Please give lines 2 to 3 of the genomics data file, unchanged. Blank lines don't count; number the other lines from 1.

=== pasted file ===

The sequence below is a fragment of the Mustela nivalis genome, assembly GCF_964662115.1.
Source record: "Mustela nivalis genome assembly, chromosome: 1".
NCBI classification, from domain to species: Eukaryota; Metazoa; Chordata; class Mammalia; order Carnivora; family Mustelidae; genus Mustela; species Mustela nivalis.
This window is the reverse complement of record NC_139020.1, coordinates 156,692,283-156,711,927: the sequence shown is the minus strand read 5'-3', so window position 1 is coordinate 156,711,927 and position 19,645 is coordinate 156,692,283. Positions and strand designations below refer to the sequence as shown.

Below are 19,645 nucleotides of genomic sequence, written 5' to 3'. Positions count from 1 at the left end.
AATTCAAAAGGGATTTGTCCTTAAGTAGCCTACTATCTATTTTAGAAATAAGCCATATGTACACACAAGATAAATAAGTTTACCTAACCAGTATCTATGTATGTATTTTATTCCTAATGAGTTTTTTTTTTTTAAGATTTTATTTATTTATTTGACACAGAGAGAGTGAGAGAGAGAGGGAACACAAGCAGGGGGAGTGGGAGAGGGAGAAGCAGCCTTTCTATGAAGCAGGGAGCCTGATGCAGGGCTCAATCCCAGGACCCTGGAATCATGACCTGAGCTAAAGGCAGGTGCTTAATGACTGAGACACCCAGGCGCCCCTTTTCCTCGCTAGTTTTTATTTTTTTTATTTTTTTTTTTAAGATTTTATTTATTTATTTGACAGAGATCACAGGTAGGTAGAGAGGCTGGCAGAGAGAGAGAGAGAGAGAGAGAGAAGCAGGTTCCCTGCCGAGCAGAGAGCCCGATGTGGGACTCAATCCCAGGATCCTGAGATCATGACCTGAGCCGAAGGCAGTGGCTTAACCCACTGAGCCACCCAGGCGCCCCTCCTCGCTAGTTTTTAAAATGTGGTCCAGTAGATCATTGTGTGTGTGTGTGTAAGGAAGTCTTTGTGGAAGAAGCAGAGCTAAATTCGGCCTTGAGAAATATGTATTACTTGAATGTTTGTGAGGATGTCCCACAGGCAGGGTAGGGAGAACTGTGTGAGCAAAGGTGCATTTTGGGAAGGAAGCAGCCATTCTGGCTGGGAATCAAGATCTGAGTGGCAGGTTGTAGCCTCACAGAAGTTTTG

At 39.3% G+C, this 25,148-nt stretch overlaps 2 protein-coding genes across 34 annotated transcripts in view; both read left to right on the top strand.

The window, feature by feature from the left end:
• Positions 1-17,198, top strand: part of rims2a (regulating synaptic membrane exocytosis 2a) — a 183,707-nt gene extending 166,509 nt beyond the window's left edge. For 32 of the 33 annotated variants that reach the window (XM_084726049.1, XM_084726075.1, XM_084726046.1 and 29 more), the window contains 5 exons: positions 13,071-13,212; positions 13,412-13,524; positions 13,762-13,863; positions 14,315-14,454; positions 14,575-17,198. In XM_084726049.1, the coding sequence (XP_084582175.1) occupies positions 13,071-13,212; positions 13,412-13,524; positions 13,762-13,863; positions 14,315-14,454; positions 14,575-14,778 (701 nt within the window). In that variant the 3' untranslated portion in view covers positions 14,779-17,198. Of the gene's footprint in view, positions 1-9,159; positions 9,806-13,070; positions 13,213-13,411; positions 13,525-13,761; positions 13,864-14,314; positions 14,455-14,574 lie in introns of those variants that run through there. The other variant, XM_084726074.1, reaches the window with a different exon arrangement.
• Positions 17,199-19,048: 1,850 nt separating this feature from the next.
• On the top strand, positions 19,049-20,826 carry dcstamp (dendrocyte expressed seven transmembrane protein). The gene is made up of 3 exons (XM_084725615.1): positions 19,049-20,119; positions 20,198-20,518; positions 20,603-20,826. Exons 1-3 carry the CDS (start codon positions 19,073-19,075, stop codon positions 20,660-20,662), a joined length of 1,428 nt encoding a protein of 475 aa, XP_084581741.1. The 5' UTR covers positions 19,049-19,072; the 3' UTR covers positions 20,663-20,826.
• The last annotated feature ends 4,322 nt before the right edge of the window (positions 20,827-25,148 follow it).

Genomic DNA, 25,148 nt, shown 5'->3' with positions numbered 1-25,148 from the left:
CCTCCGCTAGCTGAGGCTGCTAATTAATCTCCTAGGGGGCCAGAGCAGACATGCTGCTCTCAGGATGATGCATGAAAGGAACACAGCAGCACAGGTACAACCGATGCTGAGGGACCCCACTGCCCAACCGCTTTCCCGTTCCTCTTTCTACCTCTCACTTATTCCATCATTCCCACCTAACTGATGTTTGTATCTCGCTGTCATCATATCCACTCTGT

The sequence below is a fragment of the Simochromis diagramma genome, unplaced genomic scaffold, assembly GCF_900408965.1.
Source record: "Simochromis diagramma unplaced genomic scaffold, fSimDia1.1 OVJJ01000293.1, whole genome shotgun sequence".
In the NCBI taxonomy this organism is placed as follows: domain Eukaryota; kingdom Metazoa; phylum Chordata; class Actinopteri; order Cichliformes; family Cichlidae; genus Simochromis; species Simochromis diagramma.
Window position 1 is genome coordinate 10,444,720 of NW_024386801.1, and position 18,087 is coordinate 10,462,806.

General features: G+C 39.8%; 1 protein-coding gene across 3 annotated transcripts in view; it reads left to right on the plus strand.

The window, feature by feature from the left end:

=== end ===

Source record: "Mustela nivalis genome assembly, chromosome: 1".
NCBI classification, from domain to species: Eukaryota; Metazoa; Chordata; class Mammalia; order Carnivora; family Mustelidae; genus Mustela; species Mustela nivalis.